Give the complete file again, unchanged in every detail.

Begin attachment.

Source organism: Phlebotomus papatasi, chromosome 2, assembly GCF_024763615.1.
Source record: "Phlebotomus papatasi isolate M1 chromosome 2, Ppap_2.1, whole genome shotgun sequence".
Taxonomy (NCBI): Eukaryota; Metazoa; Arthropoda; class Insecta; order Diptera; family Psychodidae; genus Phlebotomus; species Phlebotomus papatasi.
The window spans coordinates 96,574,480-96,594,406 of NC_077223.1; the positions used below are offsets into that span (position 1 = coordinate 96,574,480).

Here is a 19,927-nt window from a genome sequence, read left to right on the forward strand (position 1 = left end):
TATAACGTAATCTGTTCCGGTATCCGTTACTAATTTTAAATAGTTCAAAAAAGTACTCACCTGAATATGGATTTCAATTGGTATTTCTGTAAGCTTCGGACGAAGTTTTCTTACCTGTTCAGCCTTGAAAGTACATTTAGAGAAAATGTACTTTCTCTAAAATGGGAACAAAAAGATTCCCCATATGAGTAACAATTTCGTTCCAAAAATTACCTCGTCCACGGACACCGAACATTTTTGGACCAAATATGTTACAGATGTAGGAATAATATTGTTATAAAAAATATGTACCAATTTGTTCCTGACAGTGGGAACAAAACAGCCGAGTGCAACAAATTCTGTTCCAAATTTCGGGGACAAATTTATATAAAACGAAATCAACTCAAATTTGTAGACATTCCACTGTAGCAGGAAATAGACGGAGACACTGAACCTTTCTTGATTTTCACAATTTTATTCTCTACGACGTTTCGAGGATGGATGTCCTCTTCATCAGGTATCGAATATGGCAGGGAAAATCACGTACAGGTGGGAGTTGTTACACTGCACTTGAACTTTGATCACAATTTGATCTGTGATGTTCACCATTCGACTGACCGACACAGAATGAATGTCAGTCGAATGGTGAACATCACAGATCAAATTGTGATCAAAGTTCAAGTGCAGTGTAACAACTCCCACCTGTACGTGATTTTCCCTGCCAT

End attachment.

Source organism: Phlebotomus papatasi, chromosome 2, assembly GCF_024763615.1.
Source record: "Phlebotomus papatasi isolate M1 chromosome 2, Ppap_2.1, whole genome shotgun sequence".
Taxonomy (NCBI): Eukaryota; Metazoa; Arthropoda; class Insecta; order Diptera; family Psychodidae; genus Phlebotomus; species Phlebotomus papatasi.
The window spans coordinates 96,574,480-96,594,406 of NC_077223.1; the positions used below are offsets into that span (position 1 = coordinate 96,574,480).

Here is a 19,927-nt window from a genome sequence, read left to right on the forward strand (position 1 = left end):
TATAACGTAATCTGTTCCGGTATCCGTTACTAATTTTAAATAGTTCAAAAAAGTACTCACCTGAATATGGATTTCAATTGGTATTTCTGTAAGCTTCGGACGAAGTTTTCTTACCTGTTCAGCCTTGAAAGTACATTTAGAGAAAATGTACTTTCTCTAAAATGGGAACAAAAAGATTCCCCATATGAGTAACAATTTCGTTCCAAAAATTACCTCGTCCACGGACACCGAACATTTTTGGACCAAATATGTTACAGATGTAGGAATAATATTGTTATAAAAAATATGTACCAATTTGTTCCTGACAGTGGGAACAAAACAGCCGAGTGCAACAAATTCTGTTCCAAATTTCGGGGACAAATTTATATAAAACGAAATCAACTCAAATTTGTAGACATTCCACTGTAGCAGGAAATAGACGGAGACACTGAACCTTTCTTGATTTTCACAATTTTATTCTCTACGACGTTTCGAGGATGGATGTCCTCTTCATCAGGTATCGAATATGGCAGGGAAAATCACGTACAGGTGGGAGTTGTTACACTGCACTTGAACTTTGATCACAATTTGATCTGTGATGTTCACCATTCGACTGACCGACACAGAATGAATGTCAGTCGAATGGTGAACATCACAGATCAAATTGTGATCAAAGTTCAAGTGCAGTGTAACAACTCCCACCTGTACGTGATTTTCCCTGCCAT